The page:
University Cooperative Extension's collaborative drought research aided by recent grants

Apr 14, 2015

Dr. Loretta Singletary
Credit UNR

Spring is here, but winter once again never really visited the West. Drought is on everyone’s mind, and University of Nevada, Reno research related to the region's water and its users has gained important funding.  

The funding is instrumental to studying "climate resiliency" -- the ability for a system to keep functioning under duress such as drought and floods. This was the topic on KUNR's Beyond the Headlines, with guests Dr. Loretta Singletary, University of Nevada Cooperative Extension Professor and Interdisciplinary Outreach Coordinator, along with University Provost Kevin Carman. Singletary discussed this research, which is a collaboration across many departments and with the Desert Research Institute, and employs stakeholder engagement to gather insights and expertise from those most familiar with and impacted by the region's water systems. (Interviewed by David Stipech; air date 4-10-15.)

In March, a $4.5 million grant was awarded by the U.S. Department of Agriculture’s National Institute of Food and Agriculture to help Great Basin and Southwestern tribal communities with sustainable agriculture and water management. The five-year program, "Native Waters on Arid Lands," brings together faculty and students from three of the West’s 1862 land-grant institutions – University of Nevada, Reno, University of Arizona and Utah State University; First Americans (1994) Land-Grant Consortium (FALCON); Federally Recognized Tribal Extension Program instructors in Nevada and Arizona; Desert Research Institute; U.S. Geological Survey; and Ohio University. The program team includes tribal members from Nevada, Utah, Arizona and New Mexico.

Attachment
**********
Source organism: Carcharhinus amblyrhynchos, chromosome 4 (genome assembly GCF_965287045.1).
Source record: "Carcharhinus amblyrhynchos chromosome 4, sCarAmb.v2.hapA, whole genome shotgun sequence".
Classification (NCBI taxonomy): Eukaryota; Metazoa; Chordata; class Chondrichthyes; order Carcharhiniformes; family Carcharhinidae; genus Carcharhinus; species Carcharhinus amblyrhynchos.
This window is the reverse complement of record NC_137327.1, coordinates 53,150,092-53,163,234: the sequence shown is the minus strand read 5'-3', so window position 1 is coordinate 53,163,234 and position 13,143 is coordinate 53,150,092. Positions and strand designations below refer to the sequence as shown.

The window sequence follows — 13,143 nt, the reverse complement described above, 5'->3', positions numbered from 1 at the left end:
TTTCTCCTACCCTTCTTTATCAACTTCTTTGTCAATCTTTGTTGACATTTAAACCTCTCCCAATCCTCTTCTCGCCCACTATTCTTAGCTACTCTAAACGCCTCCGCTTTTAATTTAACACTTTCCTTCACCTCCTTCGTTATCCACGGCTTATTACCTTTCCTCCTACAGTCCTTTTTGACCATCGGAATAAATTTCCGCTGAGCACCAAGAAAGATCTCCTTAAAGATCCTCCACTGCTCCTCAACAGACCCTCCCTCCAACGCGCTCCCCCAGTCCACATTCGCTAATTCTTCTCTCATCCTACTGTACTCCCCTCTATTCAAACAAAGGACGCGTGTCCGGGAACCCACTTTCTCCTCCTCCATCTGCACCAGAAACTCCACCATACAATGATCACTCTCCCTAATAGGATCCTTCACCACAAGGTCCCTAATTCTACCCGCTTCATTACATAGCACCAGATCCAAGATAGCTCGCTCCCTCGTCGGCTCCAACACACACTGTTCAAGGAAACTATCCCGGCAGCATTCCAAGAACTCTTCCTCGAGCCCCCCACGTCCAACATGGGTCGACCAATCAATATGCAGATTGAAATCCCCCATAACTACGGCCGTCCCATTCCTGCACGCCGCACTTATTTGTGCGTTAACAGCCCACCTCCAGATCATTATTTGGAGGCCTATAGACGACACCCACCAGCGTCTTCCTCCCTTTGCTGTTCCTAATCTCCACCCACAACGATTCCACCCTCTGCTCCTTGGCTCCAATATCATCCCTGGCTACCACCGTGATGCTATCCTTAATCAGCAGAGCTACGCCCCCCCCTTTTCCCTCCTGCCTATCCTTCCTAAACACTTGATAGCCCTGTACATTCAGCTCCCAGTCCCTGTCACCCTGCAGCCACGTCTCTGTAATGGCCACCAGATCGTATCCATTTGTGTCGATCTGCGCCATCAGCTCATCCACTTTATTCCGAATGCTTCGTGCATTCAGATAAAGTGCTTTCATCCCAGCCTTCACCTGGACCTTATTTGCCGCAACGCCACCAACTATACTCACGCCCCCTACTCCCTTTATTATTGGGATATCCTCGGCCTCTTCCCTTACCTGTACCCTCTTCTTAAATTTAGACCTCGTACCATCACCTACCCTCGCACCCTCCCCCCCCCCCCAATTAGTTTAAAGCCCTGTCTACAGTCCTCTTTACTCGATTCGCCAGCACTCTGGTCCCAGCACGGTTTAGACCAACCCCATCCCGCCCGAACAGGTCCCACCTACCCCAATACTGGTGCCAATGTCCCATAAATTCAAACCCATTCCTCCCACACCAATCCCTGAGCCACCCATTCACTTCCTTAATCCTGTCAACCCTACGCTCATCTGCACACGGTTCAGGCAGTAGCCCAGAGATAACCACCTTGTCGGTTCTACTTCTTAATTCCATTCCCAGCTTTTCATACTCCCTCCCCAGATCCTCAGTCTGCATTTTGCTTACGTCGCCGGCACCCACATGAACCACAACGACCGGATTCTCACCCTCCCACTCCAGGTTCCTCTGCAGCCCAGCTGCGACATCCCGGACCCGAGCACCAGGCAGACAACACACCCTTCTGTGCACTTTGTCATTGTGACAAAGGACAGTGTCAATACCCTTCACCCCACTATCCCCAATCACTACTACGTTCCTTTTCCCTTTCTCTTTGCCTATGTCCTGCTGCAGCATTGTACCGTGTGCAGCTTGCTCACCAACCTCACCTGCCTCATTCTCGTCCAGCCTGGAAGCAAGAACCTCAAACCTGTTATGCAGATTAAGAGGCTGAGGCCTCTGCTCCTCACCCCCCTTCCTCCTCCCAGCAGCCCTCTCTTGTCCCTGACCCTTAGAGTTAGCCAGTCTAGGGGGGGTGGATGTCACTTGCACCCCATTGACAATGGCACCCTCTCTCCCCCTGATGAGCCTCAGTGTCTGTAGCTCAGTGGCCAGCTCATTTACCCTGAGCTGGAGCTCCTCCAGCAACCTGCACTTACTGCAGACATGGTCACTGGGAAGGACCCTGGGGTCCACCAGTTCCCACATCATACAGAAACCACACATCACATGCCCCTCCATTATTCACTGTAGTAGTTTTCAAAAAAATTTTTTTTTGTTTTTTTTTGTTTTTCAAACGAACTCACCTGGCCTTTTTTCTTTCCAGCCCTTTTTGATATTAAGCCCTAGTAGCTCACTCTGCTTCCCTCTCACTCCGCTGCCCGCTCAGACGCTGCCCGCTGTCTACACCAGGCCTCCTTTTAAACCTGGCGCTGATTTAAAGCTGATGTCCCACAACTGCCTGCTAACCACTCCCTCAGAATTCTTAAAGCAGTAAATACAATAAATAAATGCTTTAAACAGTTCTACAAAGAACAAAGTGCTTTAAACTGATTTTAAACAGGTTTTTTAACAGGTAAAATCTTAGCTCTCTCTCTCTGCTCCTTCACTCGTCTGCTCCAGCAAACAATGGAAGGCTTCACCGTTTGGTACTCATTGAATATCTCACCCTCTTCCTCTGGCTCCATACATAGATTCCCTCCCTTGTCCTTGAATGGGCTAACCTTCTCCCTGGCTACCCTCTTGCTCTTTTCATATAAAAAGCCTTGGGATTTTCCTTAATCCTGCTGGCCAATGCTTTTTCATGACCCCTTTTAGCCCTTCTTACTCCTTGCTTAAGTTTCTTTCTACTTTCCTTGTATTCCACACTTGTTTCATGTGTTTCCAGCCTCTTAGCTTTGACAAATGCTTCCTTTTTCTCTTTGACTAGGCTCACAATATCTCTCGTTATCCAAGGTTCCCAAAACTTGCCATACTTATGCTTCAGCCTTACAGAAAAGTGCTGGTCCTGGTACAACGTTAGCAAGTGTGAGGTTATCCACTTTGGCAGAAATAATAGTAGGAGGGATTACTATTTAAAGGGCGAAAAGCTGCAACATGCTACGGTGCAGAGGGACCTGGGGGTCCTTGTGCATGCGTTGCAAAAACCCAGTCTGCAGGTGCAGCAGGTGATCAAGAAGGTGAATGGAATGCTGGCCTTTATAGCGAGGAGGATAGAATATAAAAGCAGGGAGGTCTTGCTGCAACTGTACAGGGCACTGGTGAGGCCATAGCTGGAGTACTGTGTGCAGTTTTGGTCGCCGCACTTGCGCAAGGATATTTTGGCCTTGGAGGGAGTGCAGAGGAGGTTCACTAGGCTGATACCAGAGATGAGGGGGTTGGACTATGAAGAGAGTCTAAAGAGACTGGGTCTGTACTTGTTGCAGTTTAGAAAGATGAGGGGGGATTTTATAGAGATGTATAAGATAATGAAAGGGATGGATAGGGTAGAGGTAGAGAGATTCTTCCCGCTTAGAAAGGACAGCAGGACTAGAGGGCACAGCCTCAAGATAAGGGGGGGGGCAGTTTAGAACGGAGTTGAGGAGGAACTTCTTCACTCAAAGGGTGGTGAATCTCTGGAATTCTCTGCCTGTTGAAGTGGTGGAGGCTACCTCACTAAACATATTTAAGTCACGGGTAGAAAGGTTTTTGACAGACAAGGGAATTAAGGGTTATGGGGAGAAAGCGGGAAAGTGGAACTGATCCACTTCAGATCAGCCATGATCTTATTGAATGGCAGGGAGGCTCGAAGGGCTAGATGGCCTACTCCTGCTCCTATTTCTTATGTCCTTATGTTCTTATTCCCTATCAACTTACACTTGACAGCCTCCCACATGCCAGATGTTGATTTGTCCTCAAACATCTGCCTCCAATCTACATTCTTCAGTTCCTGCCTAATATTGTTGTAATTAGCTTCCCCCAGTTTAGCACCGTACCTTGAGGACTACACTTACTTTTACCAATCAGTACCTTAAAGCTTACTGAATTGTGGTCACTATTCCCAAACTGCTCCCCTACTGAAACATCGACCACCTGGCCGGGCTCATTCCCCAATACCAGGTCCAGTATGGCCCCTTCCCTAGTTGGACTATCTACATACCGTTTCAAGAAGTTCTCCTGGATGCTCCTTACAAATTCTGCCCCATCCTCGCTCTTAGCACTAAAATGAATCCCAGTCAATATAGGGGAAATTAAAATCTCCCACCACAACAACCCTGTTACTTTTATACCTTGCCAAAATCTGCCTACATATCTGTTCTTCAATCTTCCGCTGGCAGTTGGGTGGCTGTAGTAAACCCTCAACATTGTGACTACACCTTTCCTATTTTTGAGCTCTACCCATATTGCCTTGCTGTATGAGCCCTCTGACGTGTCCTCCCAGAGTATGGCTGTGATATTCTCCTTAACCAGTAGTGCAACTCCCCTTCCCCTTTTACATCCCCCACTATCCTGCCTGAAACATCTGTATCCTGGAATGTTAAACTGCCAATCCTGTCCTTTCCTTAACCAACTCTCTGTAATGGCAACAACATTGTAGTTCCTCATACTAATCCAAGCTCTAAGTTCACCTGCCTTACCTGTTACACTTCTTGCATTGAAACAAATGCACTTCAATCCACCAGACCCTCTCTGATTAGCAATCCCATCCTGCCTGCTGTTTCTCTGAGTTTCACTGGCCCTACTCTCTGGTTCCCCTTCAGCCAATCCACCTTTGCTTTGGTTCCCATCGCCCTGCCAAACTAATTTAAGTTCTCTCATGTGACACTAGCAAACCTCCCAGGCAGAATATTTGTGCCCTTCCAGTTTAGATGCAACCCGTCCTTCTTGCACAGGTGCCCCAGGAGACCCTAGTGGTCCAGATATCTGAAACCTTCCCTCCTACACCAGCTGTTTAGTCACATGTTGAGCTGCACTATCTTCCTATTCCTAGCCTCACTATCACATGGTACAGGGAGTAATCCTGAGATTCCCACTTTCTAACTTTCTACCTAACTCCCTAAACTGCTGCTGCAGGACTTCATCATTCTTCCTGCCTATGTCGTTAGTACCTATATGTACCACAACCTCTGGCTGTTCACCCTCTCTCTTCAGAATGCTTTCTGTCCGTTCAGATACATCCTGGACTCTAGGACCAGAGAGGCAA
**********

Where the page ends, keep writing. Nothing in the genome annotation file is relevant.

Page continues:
This grant comes just months after the announcement of another $3.8 million grant. The "Water for the Seasons" project focuses on the Truckee-Carson River System as a model for snow-fed arid-land river systems across the American West. Funding includes $1.8 million awarded by the National Science Foundation to the University and $2 million awarded by the U.S. Department of Agriculture to DRI and the U.S. Geological Survey.

Visit the University's Cooperative Extension website, Living with Drought